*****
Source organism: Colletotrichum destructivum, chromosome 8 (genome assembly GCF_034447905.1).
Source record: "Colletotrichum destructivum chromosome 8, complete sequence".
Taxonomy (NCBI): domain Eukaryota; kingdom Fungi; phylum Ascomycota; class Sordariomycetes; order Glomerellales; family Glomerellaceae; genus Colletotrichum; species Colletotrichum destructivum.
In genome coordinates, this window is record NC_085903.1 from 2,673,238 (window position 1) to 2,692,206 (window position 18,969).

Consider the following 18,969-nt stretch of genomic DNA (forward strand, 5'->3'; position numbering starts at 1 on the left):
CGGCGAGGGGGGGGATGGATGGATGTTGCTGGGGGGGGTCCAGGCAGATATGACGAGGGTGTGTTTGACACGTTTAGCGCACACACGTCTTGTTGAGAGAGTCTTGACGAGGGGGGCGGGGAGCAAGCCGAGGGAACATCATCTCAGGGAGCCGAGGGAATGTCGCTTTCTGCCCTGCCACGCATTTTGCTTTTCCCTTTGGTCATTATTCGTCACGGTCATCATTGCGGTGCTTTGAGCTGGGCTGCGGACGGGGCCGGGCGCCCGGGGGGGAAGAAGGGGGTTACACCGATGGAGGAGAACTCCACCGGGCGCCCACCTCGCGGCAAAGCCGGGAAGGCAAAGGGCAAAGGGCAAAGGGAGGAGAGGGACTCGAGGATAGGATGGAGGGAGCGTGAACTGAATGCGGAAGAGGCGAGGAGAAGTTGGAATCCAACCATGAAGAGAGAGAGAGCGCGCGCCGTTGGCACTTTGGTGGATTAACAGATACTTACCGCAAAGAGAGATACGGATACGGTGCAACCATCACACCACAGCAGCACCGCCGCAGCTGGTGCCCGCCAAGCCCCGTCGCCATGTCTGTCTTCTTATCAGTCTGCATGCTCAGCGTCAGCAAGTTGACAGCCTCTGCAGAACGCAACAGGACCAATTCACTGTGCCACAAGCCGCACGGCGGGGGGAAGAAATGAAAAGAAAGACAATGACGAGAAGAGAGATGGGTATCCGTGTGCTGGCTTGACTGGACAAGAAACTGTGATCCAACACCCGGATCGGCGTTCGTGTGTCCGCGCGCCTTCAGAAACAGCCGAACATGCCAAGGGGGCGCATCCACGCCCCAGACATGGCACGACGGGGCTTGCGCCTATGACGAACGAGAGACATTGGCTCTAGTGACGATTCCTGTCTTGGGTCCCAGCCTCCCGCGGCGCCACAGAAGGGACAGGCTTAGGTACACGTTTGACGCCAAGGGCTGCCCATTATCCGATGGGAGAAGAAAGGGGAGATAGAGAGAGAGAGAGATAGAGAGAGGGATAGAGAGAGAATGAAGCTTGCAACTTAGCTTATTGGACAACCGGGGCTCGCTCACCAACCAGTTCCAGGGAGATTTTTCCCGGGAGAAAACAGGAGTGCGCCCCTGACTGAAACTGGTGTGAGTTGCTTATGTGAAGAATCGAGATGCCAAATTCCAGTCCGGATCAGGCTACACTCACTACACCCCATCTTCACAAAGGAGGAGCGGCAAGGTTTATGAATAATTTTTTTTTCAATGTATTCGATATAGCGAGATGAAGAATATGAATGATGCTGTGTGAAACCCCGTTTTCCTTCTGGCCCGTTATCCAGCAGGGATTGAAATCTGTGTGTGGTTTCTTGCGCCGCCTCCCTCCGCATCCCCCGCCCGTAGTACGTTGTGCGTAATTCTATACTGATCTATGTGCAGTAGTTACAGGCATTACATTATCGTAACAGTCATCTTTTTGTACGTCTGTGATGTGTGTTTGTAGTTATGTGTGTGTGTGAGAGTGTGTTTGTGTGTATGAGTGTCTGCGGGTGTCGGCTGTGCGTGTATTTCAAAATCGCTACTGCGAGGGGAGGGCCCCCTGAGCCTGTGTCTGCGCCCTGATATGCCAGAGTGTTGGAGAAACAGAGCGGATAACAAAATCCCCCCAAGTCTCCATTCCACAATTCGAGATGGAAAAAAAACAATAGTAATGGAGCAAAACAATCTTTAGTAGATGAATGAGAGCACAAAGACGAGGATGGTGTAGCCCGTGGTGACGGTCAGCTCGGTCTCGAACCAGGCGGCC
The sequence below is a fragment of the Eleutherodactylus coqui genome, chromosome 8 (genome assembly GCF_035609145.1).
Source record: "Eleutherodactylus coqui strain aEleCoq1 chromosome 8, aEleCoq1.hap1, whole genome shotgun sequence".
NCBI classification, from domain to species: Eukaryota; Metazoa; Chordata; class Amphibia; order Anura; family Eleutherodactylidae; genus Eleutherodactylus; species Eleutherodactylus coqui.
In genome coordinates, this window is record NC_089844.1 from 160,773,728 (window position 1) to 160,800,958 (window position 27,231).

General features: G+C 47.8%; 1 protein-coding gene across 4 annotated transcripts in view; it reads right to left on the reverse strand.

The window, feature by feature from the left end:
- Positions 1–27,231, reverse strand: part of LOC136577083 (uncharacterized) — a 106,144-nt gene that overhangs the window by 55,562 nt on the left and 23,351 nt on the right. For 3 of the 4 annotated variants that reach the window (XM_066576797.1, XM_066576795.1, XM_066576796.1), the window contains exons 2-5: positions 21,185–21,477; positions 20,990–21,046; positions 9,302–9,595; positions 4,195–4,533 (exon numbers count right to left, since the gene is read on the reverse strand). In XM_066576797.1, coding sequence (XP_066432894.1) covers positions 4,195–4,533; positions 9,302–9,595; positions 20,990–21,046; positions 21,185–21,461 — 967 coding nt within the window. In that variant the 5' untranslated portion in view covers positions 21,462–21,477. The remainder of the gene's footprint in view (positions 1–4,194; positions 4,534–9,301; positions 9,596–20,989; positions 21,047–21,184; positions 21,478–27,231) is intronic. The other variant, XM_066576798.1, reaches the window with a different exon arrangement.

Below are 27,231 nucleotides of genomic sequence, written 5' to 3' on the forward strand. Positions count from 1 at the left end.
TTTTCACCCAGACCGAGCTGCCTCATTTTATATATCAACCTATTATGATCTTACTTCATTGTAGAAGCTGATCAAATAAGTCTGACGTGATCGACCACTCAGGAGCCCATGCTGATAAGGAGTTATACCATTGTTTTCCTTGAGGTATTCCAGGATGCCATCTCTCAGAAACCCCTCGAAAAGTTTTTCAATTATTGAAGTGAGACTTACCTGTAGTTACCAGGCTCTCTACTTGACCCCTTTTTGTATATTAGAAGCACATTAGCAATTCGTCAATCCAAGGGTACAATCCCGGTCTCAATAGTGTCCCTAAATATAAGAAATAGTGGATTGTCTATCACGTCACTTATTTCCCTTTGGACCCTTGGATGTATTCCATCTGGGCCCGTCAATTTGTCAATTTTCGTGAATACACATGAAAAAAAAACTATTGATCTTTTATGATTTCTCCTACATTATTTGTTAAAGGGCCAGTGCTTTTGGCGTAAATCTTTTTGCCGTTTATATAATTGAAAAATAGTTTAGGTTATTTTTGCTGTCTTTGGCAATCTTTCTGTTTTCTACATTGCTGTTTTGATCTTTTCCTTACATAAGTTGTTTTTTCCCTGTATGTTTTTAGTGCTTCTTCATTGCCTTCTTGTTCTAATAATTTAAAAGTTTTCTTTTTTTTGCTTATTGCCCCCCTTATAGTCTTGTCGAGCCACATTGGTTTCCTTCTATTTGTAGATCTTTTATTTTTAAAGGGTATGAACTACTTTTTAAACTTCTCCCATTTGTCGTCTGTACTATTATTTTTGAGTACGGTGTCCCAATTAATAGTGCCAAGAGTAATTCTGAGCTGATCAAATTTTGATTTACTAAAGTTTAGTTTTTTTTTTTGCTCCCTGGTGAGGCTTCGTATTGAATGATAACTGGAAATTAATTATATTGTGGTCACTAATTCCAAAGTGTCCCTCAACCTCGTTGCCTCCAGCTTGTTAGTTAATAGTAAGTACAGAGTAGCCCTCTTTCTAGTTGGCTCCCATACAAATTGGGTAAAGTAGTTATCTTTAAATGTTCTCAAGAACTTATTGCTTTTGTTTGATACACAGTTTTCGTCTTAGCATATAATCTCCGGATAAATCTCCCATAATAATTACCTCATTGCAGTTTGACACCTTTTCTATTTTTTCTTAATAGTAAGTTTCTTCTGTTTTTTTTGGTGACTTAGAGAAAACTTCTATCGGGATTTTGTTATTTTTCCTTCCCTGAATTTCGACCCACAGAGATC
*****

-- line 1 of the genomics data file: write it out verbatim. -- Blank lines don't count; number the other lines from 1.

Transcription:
Source organism: Colletotrichum destructivum, chromosome 8 (genome assembly GCF_034447905.1).